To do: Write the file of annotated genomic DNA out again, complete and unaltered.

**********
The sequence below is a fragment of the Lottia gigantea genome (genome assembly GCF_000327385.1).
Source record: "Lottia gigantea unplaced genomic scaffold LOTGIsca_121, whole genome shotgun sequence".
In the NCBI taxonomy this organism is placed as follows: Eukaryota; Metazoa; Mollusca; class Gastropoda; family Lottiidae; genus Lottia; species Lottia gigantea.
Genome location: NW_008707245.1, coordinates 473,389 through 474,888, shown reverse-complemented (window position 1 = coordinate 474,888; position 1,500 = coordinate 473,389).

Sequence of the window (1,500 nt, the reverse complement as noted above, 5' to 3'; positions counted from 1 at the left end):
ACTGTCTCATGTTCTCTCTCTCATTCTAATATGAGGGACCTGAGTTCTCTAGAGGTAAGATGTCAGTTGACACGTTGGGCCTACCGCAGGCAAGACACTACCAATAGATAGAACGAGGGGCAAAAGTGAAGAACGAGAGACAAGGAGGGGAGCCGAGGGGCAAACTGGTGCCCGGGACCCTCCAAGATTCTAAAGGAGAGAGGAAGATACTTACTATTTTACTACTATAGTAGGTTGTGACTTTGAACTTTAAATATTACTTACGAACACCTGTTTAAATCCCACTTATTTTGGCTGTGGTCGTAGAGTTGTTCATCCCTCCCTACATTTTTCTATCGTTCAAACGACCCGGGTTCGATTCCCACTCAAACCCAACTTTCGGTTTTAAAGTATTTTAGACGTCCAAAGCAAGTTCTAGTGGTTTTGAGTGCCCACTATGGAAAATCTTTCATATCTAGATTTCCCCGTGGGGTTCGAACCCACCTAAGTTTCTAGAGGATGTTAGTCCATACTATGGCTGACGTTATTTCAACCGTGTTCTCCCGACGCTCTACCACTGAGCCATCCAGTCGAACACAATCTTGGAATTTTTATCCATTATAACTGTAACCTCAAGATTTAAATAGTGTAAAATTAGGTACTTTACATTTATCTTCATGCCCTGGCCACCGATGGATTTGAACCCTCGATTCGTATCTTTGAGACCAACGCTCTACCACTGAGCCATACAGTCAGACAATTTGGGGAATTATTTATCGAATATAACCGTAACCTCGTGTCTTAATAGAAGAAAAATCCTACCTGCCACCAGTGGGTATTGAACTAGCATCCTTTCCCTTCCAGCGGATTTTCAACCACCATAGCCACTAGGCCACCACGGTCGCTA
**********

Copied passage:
The sequence below is a fragment of the Lottia gigantea genome (genome assembly GCF_000327385.1).
Source record: "Lottia gigantea unplaced genomic scaffold LOTGIsca_121, whole genome shotgun sequence".
In the NCBI taxonomy this organism is placed as follows: Eukaryota; Metazoa; Mollusca; class Gastropoda; family Lottiidae; genus Lottia; species Lottia gigantea.
Genome location: NW_008707245.1, coordinates 473,389 through 474,888, shown reverse-complemented (window position 1 = coordinate 474,888; position 1,500 = coordinate 473,389).

Sequence of the window (1,500 nt, the reverse complement as noted above, 5' to 3'; positions counted from 1 at the left end):
ACTGTCTCATGTTCTCTCTCTCATTCTAATATGAGGGACCTGAGTTCTCTAGAGGTAAGATGTCAGTTGACACGTTGGGCCTACCGCAGGCAAGACACTACCAATAGATAGAACGAGGGGCAAAAGTGAAGAACGAGAGACAAGGAGGGGAGCCGAGGGGCAAACTGGTGCCCGGGACCCTCCAAGATTCTAAAGGAGAGAGGAAGATACTTACTATTTTACTACTATAGTAGGTTGTGACTTTGAACTTTAAATATTACTTACGAACACCTGTTTAAATCCCACTTATTTTGGCTGTGGTCGTAGAGTTGTTCATCCCTCCCTACATTTTTCTATCGTTCAAACGACCCGGGTTCGATTCCCACTCAAACCCAACTTTCGGTTTTAAAGTATTTTAGACGTCCAAAGCAAGTTCTAGTGGTTTTGAGTGCCCACTATGGAAAATCTTTCATATCTAGATTTCCCCGTGGGGTTCGAACCCACCTAAGTTTCTAGAGGATGTTAGTCCATACTATGGCTGACGTTATTTCAACCGTGTTCTCCCGACGCTCTACCACTGAGCCATCCAGTCGAACACAATCTTGGAATTTTTATCCATTATAACTGTAACCTCAAGATTTAAATAGTGTAAAATTAGGTACTTTACATTTATCTTCATGCCCTGGCCACCGATGGATTTGAACCCTCGATTCGTATCTTTGAGACCAACGCTCTACCACTGAGCCATACAGTCAGACAATTTGGGGAATTATTTATCGAATATAACCGTAACCTCGTGTCTTAATAGAAGAAAAATCCTACCTGCCACCAGTGGGTATTGAACTAGCATCCTTTCCCTTCCAGCGGATTTTCAACCACCATAGCCACTAGGCCACCACGGTCGCTA